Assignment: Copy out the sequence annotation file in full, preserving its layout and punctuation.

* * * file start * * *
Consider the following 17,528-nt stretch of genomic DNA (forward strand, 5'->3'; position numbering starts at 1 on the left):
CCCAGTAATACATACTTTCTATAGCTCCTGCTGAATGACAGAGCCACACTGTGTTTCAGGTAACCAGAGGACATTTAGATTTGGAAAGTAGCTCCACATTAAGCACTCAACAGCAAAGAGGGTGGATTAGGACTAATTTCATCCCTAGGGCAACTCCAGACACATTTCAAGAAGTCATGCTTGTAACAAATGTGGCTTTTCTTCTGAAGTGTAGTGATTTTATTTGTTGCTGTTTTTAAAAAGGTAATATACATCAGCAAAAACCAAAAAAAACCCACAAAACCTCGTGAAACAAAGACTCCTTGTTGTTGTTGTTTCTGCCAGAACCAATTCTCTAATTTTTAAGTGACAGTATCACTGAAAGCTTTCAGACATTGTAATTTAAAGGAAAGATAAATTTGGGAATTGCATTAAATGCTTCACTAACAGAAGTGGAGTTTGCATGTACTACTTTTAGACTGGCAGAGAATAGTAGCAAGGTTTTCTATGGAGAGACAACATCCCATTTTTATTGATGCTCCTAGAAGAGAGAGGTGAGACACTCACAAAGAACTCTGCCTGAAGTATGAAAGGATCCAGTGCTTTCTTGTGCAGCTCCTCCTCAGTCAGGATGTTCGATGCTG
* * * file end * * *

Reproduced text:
Consider the following 17,528-nt stretch of genomic DNA (forward strand, 5'->3'; position numbering starts at 1 on the left):
CCCAGTAATACATACTTTCTATAGCTCCTGCTGAATGACAGAGCCACACTGTGTTTCAGGTAACCAGAGGACATTTAGATTTGGAAAGTAGCTCCACATTAAGCACTCAACAGCAAAGAGGGTGGATTAGGACTAATTTCATCCCTAGGGCAACTCCAGACACATTTCAAGAAGTCATGCTTGTAACAAATGTGGCTTTTCTTCTGAAGTGTAGTGATTTTATTTGTTGCTGTTTTTAAAAAGGTAATATACATCAGCAAAAACCAAAAAAAACCCACAAAACCTCGTGAAACAAAGACTCCTTGTTGTTGTTGTTTCTGCCAGAACCAATTCTCTAATTTTTAAGTGACAGTATCACTGAAAGCTTTCAGACATTGTAATTTAAAGGAAAGATAAATTTGGGAATTGCATTAAATGCTTCACTAACAGAAGTGGAGTTTGCATGTACTACTTTTAGACTGGCAGAGAATAGTAGCAAGGTTTTCTATGGAGAGACAACATCCCATTTTTATTGATGCTCCTAGAAGAGAGAGGTGAGACACTCACAAAGAACTCTGCCTGAAGTATGAAAGGATCCAGTGCTTTCTTGTGCAGCTCCTCCTCAGTCAGGATGTTCGATGCTG